As it is known, acupuncture can be an extremely helpful form of treatment in regulating your sleep cycle. It can help you start sleeping peacefully again without the aid of over-the-counter sleep medications.
But, just how well does acupuncture cure major loss of sleep, such as insomnia. Clinical studies, such as this study published by the IJCP, are a way of seeing how the scientific world and the acupuncture world agree or disagree. With not much existing evidence or data on the topic of auricular acupuncture and insomnia, the researchers had to cast a wide net in order to come up with relevant information and statistics. They found mixed results. It was determined that out of the 433 relevant clinical trials studied that auricular acupuncture boasted both favorable and unfavorable results for the treatment of insomnia. Both the evidence of the effectiveness and ineffectiveness of auricular acupuncture are limited. The researchers did not deny the potential effectiveness of the treatment, but stated there should be more research done on the topic.
Photo Credits: ©iStock.com/kirin_photo, ©iStock.com/Naddiya,
by Nicole Johnson, MFA, CHHC | Insomnia, Prevention
Insomnia is a phenomenon almost everybody experiences at some point in their life. And most of us don’t know how or why it happens. Insomnia is defined as difficulty falling asleep, despite being tired. Combating insomnia may be easier than you think. Here are five simple ways to fall asleep faster and stay asleep all night.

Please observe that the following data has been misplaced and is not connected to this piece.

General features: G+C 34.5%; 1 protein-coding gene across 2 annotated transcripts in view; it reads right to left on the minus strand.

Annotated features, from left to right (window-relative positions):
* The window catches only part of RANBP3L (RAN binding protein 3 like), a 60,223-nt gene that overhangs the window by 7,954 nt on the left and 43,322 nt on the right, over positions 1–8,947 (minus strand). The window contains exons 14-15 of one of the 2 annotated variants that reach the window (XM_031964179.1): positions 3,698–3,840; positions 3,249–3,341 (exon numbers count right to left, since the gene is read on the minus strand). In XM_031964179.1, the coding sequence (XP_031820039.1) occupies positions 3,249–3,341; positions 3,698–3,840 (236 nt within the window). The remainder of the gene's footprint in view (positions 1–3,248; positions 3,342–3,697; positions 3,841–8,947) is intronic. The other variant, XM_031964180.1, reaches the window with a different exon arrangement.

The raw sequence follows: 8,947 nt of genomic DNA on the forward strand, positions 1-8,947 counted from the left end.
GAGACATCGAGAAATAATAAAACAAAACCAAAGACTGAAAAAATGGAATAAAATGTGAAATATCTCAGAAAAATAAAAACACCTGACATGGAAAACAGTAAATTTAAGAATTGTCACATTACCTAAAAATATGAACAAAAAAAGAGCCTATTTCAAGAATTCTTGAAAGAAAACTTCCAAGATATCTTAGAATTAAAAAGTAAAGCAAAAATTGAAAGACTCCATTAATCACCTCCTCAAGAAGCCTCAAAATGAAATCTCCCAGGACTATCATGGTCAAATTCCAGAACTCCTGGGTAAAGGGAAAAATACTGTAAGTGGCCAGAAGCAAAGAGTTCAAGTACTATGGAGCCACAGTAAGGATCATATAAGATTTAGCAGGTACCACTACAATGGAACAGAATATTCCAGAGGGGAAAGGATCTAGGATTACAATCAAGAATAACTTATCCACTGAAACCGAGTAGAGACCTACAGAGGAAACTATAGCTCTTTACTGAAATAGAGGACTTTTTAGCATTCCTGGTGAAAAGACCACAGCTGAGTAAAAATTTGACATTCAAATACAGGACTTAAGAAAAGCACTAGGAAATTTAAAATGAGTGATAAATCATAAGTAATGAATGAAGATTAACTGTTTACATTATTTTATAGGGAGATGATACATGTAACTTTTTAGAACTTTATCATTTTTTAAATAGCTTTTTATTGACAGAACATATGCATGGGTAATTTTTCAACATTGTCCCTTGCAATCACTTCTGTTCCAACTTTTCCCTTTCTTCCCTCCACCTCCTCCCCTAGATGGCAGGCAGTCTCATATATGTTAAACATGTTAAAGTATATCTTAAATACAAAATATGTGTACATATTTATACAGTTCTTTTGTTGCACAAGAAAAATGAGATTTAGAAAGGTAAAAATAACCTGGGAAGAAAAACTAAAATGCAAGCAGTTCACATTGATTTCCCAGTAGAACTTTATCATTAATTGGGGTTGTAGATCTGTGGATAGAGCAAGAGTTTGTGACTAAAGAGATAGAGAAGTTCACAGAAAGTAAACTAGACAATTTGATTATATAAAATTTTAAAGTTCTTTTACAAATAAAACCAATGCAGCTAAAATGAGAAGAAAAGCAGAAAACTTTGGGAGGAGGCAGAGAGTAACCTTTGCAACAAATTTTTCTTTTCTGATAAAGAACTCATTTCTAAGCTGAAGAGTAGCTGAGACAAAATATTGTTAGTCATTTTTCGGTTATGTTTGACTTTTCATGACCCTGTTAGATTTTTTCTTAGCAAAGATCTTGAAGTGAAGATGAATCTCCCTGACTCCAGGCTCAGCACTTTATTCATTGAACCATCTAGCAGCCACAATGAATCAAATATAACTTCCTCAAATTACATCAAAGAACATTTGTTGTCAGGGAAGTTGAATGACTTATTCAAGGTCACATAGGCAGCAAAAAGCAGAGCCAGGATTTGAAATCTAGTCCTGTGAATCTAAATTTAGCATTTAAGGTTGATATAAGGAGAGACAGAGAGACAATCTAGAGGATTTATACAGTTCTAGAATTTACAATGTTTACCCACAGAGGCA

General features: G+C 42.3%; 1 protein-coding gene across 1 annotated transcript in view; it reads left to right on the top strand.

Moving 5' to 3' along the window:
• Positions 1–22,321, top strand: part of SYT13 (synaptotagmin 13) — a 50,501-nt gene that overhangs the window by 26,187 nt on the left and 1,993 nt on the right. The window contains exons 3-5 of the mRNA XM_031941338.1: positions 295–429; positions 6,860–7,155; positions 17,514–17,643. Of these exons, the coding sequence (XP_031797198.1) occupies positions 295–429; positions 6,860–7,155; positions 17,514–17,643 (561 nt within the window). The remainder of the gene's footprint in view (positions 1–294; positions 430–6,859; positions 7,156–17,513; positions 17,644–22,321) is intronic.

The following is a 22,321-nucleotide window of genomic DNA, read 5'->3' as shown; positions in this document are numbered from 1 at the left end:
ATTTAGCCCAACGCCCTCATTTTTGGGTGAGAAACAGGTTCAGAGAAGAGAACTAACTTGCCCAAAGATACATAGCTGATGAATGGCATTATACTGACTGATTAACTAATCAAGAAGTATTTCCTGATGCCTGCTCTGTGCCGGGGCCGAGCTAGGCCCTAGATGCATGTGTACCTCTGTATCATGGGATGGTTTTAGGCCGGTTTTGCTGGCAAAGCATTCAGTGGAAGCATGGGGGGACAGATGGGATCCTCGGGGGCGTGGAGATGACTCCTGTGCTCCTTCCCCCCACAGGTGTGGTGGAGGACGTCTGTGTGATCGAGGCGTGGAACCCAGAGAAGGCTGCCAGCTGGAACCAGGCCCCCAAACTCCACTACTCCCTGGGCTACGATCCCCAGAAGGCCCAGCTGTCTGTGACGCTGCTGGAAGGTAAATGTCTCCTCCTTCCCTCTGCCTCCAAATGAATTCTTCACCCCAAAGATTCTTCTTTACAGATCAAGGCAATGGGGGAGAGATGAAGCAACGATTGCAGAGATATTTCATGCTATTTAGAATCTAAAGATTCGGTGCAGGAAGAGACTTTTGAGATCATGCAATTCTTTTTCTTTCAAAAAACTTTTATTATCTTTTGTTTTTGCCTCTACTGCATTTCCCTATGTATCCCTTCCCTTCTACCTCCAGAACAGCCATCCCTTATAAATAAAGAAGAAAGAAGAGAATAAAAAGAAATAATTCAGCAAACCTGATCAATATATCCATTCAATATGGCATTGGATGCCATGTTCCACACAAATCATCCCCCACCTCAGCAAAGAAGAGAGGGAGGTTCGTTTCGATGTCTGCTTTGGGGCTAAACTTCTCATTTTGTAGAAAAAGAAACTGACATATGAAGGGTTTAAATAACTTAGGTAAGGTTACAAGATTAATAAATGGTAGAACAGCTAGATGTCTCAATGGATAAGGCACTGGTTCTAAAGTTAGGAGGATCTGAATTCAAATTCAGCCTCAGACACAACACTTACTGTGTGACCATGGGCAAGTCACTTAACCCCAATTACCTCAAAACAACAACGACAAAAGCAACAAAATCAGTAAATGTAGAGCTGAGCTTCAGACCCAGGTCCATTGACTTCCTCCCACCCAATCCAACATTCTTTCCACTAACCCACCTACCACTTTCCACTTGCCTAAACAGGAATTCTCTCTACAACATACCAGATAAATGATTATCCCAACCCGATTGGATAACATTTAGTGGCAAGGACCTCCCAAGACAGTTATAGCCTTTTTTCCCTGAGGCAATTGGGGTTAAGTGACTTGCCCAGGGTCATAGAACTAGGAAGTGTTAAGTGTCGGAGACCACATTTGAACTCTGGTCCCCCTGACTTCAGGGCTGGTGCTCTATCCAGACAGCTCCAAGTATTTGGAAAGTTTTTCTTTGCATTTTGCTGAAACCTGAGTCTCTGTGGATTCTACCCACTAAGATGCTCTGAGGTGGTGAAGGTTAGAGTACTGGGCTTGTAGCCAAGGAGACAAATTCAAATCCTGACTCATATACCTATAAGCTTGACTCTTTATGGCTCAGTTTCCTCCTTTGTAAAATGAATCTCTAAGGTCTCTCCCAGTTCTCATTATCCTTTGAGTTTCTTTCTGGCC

1. Turn off your phone
In today’s society, we are almost surgically attached to our phones, iPads, laptops, etc. And while the devices keep us informed and connected, they are also harm us when it comes to our sleep. Smartphones and other gadgets emit blue wavelengths. These wavelengths suppress the production of melatonin in our bodies. Melatonin is a natural hormone that makes you feel sleepy. Also, the light given off by your devices can actually stimulate the mind, thus causing poor sleep. So as hard as it may be, buy a regular alarm clock and turn off the phone.
2. Keep a sleep schedule
Sleep is just as important to proper health as eating healthy-wholesome foods. In other words, make sleep a priority. You don’t have to give up dinner with friends or that periodic concert, but staying out late every single night will eventually take its toll. Make a sleep schedule and do your best to stick to it. Lack of sleep has been proven to increase blood pressure, depression, weight gain and stress. Why do this to yourself when you don’t have to? Once you set your sleep schedule, your body will react favorably.
How many of us groan when we hear the word “meditation”? Meditation really isn’t difficult but people constantly tell themselves it can’t be done because they can’t shut off their minds. But what most people don’t realize is the goal of meditation is not turning off your mind or your thoughts. Meditation helps you cope better while telling your sympathetic nervous system to relax. When the thoughts come in, you should acknowledge them but do not dwell on them. That’s what meditation helps you do. And there are many different types of meditation. For beginners, guided meditation tends to work best because you are listening to somebody guide you through the journey. Why not give it a try?